Forbidden Dream (2019) ☆☆1/2(2.5/4): The King and his favorite inventor

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South Korean historical drama film “Forbidden Dream” puts its two well-known real-life figures into a sappy old-fashioned bromance tale which did not engage me much. Although I have no problem with its many fictional aspects, the movie is rather flat, trite, and hollow in terms of story and characters, and I only came to observe it from the distance without much care or attention while distracted by its overtly melodramatic approach at times.

The story of the movie mainly revolves around the longtime relationship between King Sejong of the Joseon Dynasty (Han Suk-kyu) and a royal court official named Jang Yeong-sil (Choi Min-sik), who is still highly regarded as one of the most brilliant inventors in the Korean history. Although Jang was often disregarded for being a commoner at the lowest social level during that time, he came to work in the royal court thanks to his exceptional skills in crafts and engineering, and King Sejong did not hesitate to support and promote Jang after recognizing Jang’s talents, though their productive relationship, which led to a number of notable inventions such as rain gauge, was terminated due to an unfortunate incident in 1442.

After the opening part showing the aftermath of that incident, the movie moves back to when King Sejong met Jang for the first time in 1421. As your average bookworm, King Sejong is eager to read a bunch of books delivered from China, but, alas, many of them are not exactly in fine condition due to a problem during the delivery process, and, as one of commoners working in the royal court, Jang comes to handle one of these damages books, which happens to be about water clock. When the king visits and then shows some interest in water clock, Jang explains to his king a bit on water clock, and, what do you know, he soon finds himself assigned to the development of a water clock for the royal court.

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After a brief obligatory montage scene showing Jang working on the development of the water clock, King Sejong and his high-ranking royal court officials behold the final result, and they are all impressed by how precisely and correctly Jang’s water clock works. Despite the strong objections from many of his high-ranking court officials, the king orders Jang’s social/professional promotion, and Jang is certainly very grateful to his king for that while being ready for more ideas and inventions.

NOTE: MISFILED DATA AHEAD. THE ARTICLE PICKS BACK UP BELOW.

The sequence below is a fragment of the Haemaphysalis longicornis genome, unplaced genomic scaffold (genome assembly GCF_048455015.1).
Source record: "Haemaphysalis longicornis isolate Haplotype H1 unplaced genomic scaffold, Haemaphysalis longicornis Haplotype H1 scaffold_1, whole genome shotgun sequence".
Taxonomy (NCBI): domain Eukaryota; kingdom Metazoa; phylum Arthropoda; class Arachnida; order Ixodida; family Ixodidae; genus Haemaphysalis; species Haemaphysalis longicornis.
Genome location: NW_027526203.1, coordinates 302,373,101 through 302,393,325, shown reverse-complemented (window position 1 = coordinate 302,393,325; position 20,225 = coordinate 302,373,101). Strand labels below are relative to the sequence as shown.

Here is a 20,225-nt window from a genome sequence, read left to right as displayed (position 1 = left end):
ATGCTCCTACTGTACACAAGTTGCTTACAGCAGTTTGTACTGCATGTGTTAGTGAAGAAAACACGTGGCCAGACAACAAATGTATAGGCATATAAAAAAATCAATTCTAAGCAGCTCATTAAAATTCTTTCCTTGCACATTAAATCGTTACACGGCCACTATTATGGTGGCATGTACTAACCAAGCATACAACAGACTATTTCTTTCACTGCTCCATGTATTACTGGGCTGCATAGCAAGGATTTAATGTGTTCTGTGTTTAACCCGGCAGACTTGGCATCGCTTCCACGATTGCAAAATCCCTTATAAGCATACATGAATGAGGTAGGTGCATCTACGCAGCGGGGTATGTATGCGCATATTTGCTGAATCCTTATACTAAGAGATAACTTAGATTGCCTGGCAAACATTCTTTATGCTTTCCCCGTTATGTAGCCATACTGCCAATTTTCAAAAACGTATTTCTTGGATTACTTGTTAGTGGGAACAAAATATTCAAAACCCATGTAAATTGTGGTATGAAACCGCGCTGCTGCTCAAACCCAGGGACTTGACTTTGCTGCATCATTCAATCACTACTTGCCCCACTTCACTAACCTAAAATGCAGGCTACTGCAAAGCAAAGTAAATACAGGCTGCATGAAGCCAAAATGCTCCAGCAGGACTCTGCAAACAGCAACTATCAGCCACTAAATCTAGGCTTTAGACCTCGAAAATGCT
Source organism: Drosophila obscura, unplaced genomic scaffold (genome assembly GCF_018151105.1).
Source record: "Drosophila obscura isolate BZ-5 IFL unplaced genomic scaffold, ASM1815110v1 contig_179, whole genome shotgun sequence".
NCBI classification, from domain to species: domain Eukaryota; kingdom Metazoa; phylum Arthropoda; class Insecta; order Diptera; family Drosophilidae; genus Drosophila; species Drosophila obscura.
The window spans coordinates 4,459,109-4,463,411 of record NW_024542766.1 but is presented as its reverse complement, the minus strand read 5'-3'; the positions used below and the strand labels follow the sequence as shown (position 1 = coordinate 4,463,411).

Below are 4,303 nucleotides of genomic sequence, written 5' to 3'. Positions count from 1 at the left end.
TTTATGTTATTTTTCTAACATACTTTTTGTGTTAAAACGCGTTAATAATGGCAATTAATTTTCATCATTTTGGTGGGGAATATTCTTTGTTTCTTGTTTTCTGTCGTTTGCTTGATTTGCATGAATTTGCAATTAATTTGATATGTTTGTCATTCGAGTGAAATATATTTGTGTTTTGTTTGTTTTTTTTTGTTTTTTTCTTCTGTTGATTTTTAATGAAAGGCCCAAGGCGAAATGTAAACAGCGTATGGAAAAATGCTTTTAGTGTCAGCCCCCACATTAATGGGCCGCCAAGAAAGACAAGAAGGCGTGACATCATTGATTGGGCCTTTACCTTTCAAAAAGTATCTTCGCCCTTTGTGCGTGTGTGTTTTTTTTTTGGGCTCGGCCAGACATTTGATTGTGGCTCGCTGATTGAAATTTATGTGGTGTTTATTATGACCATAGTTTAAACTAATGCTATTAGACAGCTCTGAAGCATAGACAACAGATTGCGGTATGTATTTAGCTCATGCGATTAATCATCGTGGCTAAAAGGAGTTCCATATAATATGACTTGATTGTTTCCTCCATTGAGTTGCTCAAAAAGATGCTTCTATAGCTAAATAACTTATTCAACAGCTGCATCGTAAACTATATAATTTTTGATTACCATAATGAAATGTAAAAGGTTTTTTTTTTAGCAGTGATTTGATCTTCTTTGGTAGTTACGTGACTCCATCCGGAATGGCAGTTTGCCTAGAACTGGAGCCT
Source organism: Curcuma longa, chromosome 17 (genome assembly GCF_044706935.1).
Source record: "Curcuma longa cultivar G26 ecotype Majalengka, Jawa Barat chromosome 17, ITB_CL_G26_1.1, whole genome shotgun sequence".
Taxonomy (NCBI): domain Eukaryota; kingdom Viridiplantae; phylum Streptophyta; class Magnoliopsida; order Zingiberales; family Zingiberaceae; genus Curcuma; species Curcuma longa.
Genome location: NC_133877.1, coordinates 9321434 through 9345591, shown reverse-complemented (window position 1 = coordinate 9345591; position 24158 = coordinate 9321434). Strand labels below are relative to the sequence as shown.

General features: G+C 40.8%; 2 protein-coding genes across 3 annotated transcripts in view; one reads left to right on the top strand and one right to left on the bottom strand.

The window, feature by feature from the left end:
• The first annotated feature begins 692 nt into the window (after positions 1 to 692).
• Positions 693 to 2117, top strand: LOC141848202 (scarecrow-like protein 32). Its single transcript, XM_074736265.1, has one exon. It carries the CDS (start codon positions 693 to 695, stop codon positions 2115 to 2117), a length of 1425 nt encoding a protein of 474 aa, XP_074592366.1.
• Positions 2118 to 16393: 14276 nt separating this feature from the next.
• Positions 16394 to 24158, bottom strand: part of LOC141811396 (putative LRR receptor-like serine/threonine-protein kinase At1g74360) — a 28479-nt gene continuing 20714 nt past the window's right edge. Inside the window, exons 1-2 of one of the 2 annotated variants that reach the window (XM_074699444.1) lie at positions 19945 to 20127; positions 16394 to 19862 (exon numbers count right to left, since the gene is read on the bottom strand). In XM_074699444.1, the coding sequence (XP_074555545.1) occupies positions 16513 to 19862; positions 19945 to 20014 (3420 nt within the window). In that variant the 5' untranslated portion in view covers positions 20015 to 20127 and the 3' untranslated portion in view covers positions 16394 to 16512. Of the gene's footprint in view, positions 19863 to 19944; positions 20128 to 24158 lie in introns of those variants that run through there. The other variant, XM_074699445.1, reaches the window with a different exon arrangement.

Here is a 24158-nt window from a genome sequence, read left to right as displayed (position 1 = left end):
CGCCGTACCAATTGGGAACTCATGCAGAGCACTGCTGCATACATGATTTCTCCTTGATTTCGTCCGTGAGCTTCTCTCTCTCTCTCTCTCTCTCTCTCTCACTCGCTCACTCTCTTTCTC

In fact, King Sejong has another project for Jang: the development of a big celestial globe for astronomical studies. The king strongly believes that, for helping the people of his kingdom more, it is necessary to conduct independent astronomical studies instead of depending on the ones from China, and he shares his belief with Jang in private as they lay on the ground and then watch the night sky together at one point in the film. No, there is not anything gay about this moment, but I must confess that, as observing how tenderly and amiably Jang and King Sejong talk with each other on those bright stars in the sky, I could not help but feel an urge to utter a certain common phrase: “Get a room.”

Again, Jang does not disappoint his king at all as diligently working on the development of the celestial globe, and King Sejong is certainly excited and delighted by his favorite inventor’s latest output, but then there comes a big problem. China is not so amused about the independent astronomical studies in Korea, and King Sejong finds himself in a tricky diplomatic circumstance when a smug Chinese envoy demands that Jang should be immediately arrested and then transferred to China.

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And then that aforementioned accident occurs, and we get a solemn fictional account on the eventual end of the relationship between King Sejong and Jang, but that does not work as well as intended because they are not particularly compelling characters from the start. Sure, the movie is utterly sincere and serious about how much they care about each other, but they are not presented with enough personality and humanity, and the story merely rolls them toward its inevitable arrival point without generating enough insight or interest for us.

At least, the two lead actors of the movie did their best with their respective parts, and they acquit themselves well on the whole. Han Suk-kyu, who previously collaborated with director Hur Jin-ho in “Christmas in August” (1998), looks as regal and authoritative as required while showing some sense of humor from time to time, and he is complemented well by Choi Min-sik, who has been always dependable since he drew my attention for the first time with his hilarious supporting turn in Kim Jee-won’s “The Quiet Family (1998). In case of the other notable main cast members in the film, most of them are under-utilized in comparison as filling their thankless roles as demanded, but Kim Hong-pa and Shin Goo manage to leave some impression at least as two different high-ranking royal court officials.

While it is a well-made period drama film with some admirable technical aspects including its top-notch production design and costume, “Forbidden Dream”, which happens to be the first South Korean film I watched in this year, does not entertain me enough due to its pedestrian storytelling and characterization, and, above all, it does not go beyond what I know about King Sejong and Jang Yeong-sil. Here are two exceptional historical figures who are fascinating in many aspects, but the movie does not try anything particularly new or refreshing, and that is really a letdown for me.

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